Cheryl Millington has been Asda’s chief information officer (CIO) for just under two years and in that time has driven IT skills development to the forefront of the retail giant’s technology agenda.
Graduate recruitment and organisational restructuring have been core elements of Millington’s skills drive, which is underpinned by the fundamental belief that IT and the business need to be complementary forces.
Having been acquired by America’s Wal-Mart in 1999, Asda is now operating as part of a global company that is one of the biggest employers in the world.
“We run a very successful graduate IT programme at Asda, where we typically recruit two or three people a year,” says Millington. “The candidates don’t necessarily have to be IT graduates, but we are definitely looking for people who can work very closely with the business. Business acumen is hugely important, and is something we specifically look for.
“We are are a retailer and not an IT organisation. We are definitely looking for people who are great at IT, but more important is the ability to understand the retail business.”
Millington says all her new recruits must spend their first few months visiting Asda stores to get a “full idea of what the business is about”.
Asda’s IT team is set to increase by 50 per cent by the end of 2011 as part of a transfer of capabilities from the US to the UK.
“At the moment, the IT team at Asda is made up of about 200 people. However, we have been doing a lot of recruitment and this is set to increase by 100 employees this year. We are also currently working through plans to take on more people next year,” says Millington.
“A lot of IT support has historically been provided to Asda from the US, but we have now decided to move a lot of that capability over to the UK. We will still be operating within a global framework, but we will be more self-sufficient with regards to our IT,” she added.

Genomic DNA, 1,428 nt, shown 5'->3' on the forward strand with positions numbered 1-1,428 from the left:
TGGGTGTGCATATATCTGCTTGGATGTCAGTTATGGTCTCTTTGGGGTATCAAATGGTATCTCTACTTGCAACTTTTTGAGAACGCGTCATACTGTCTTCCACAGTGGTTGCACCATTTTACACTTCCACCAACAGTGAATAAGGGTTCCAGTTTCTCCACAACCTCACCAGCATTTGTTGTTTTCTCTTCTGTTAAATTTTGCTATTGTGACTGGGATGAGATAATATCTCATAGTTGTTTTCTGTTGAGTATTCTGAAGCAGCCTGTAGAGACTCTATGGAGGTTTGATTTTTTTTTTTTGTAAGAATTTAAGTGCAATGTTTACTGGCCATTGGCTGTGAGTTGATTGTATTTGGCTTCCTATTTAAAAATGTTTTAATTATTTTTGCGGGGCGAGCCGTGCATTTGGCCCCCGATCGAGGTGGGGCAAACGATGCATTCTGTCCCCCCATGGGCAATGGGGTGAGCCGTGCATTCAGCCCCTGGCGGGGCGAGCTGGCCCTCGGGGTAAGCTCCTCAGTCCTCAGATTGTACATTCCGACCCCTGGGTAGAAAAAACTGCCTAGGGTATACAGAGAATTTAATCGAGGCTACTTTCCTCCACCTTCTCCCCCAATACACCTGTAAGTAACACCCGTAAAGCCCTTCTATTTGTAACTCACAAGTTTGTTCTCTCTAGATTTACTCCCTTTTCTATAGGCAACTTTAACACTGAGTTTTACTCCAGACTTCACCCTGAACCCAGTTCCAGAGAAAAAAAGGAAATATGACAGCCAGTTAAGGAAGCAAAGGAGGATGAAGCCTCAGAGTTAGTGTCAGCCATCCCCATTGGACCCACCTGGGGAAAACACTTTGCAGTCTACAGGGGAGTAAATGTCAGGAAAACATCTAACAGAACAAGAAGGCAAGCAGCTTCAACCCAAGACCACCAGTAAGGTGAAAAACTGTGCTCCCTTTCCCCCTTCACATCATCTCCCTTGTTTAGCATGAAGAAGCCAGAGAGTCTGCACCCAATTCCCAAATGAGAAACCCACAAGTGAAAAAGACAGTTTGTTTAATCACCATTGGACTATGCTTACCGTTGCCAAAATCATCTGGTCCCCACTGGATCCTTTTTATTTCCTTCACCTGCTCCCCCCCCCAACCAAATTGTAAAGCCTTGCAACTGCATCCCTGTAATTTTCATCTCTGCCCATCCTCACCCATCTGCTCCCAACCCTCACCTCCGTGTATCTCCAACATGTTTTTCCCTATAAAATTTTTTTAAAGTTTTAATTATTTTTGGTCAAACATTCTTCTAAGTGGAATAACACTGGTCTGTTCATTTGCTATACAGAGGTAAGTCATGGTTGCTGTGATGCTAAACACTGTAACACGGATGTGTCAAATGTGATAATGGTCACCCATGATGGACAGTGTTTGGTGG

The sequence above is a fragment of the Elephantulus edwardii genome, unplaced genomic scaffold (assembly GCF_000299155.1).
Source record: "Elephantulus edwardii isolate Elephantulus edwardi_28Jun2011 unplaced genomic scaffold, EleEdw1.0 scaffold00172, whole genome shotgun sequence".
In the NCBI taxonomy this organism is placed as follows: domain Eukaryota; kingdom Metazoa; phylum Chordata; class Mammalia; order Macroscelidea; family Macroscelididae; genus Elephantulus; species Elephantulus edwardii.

Millington says the IT team’s expansion has presented challenges. “We are now required to recruit at scale, which can certainly be a challenge, due to the complexity of what we do. Retail is incredibly fast paced: we work on a weekly cycle, and we also operate across global systems. Consequently, as an IT team, we need to be able to respond in very short time scales, but we need to be strategic as well.”
As well as recruiting more staff, Millington has overseen significant changes to the organisational structure of Asda’s IT team. Her aim, she says, was to “industrialise” the workforce, by which she means building a department that works seamlessly as a team.
“When I joined Asda I went about changing the organisational structure, as I wanted staff with broader experience than what we had previously,” says Millington.
“We used to work in functional alignment, where we had experts in trading or supply, for instance, and they were responsible for projects from cradle to grave. Now we are organised in a way that reflects an IT lifecycle, and so we will have experts in business analysis, development, testing, coding and support of applications,” she adds.
“I like to call it industrialising the skill base, and it has been a difficult transition. The IT team used to behave like toddlers playing football, with everyone trying to get the ball. Now they need to play in formation and pass the ball. We aren’t at the end of the journey yet, but we will be more efficient and effective when we get there.”
Having previously been chief operating officer at nPower and worked in various senior business roles for Halifax Bank of Scotland, Millington sees solid business experience as essential to becoming a successful CIO. She also believes that given the role technology now plays in the enterprise, there is no reason why CIOs cannot go on to be successful CEOs.
“I came from a business background and this has made a massive difference for me when operating as a CIO. I don’t have to imagine what it would feel like to be the recipient of change or service, as this is something I myself have gone through. I look at everything from a business perspective, and I think to be a CIO you need to have that business experience as well,” she says.
“Because change in an enterprise is exponential, and because change is now so dependent on technology, I would also hope that there are more opportunities for CIOs to become CEOs.”
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